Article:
“The only thing worse than training employees and losing them is to not train them and keep them.” I’ve heard Wayne D. Moore cite this Zig Ziglar quote many times during presentations, and, for me, it always hits home.
In 2012, the National Fire Protection Association adopted NFPA 3, Recommended Practice on Commissioning and Integrated Testing of Fire and Life Safety Systems. Since then, it has been split into two separate documents.
I am sure many of you are certified by the National Institute for Certification in Engineering Technologies (NICET) in fire alarm systems and encourage your employees to become NICET-certified as well. NICET has been certifying individuals in fire protection fields since 1978.
A life-threatening event occurs at a large building where many people could be in danger. In this case, it is a smoky fire, but it could also be an earthquake or a mass shooting. The fire alarm system senses the fire, locates the problem, and immediately begins sending signals.
Before you read this column, please read “It’s a Trap!” by Wayne Moore on page 62. Wayne shared it with me, and I would like to continue that conversation. This is a topic near and dear to me, and it is important to our industry.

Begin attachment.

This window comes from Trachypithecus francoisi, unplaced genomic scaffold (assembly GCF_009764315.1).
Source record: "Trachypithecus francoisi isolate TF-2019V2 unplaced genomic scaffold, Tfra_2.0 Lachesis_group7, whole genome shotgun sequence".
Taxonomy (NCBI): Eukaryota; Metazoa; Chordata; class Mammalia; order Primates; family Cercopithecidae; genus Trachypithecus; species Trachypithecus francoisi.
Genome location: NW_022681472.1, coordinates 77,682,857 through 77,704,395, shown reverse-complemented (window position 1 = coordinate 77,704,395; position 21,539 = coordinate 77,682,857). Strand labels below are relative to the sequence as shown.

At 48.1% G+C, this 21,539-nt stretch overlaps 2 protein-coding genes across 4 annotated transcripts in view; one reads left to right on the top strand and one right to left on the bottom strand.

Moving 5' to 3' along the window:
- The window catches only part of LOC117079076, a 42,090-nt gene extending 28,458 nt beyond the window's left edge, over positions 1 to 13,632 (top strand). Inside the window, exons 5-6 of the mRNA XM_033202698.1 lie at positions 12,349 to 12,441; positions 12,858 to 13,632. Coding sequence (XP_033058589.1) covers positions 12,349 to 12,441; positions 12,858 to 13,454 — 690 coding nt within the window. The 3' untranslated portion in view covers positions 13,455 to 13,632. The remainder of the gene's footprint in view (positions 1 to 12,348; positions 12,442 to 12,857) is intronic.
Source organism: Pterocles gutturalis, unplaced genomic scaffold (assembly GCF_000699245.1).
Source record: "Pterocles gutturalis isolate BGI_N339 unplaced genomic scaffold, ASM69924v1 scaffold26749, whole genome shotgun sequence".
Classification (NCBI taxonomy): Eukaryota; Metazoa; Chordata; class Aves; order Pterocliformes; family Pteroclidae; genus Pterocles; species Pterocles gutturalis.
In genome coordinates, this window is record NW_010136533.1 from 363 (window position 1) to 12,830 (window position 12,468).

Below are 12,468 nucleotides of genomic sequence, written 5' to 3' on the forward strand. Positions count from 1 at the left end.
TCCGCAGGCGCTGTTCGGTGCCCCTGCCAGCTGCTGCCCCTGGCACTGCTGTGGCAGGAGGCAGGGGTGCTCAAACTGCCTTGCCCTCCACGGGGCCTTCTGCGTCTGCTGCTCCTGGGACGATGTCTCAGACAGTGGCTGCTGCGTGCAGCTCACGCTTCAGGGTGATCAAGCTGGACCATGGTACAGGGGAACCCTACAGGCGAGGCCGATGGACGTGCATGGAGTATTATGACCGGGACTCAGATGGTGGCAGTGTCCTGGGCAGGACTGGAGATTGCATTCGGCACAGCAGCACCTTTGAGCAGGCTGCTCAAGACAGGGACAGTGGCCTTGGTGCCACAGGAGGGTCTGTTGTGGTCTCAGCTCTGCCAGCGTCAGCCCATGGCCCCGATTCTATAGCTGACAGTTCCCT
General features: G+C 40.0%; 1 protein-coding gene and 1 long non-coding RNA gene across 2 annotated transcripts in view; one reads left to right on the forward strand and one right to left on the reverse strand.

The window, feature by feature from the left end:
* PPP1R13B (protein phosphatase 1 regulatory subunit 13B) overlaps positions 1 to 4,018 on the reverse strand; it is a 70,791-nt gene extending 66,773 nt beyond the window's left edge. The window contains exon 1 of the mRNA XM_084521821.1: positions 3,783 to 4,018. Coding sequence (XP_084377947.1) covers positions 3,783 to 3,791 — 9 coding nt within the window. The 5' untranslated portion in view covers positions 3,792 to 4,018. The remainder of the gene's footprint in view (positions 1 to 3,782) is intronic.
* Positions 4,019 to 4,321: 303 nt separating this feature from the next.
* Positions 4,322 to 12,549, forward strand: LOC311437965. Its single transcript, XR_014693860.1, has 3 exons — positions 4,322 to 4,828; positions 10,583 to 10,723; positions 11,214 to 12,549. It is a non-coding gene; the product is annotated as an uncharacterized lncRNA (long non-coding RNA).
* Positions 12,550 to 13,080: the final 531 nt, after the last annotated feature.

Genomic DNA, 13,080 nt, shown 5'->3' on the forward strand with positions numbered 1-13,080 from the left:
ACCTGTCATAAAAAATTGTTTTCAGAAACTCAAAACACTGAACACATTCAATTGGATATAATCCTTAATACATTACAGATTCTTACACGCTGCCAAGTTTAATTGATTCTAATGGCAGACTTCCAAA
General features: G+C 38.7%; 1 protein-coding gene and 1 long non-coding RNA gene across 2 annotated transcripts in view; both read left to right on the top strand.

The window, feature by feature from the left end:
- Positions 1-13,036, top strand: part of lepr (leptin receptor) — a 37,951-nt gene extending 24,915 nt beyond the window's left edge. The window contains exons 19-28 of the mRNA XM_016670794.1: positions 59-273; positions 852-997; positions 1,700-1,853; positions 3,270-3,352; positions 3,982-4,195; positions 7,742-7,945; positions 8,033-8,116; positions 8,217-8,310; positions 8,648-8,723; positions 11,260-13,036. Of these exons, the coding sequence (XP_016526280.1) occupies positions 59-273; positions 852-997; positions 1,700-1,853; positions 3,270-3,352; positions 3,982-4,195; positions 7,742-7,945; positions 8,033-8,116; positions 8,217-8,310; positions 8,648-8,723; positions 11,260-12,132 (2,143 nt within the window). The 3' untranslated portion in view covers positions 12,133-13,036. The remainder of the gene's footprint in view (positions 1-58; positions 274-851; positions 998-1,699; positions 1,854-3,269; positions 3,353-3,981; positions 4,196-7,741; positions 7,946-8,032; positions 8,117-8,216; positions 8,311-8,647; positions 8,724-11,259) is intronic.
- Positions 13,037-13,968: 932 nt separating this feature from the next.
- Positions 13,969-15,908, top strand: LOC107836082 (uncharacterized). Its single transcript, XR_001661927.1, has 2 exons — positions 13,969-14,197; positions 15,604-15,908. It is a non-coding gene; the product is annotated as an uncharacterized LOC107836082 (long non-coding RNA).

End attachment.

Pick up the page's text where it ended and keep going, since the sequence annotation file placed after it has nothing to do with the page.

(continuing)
We all know our an industry is governed by codes and standards. While many complain about some of the requirements, few try to do anything about it. We all have an opportunity to fix things that we don’t like. Most people don’t understand the process or believe they can have any effect.
In May, the Automatic Fire Alarm Association (AFAA) held its annual Codes Conference and annual meeting. The most talked about presentation was called “Is There An App For That?” Our presenters collected recommendations from numerous individuals about apps that they use in business.
The history of classes and styles of circuits is interesting. Back in 1987, a proposal was accepted to start using Styles of Circuits instead of the Class A and B we were all used to. Well, at least some thought so.
There’s more than just smoke alarms to consider when installing fire protection in houses and apartments. In addition to deciding whether to use ionization or photoelectric smoke alarms, you must determine if you need to install carbon monoxide (CO) alarms or a fire sprinkler system.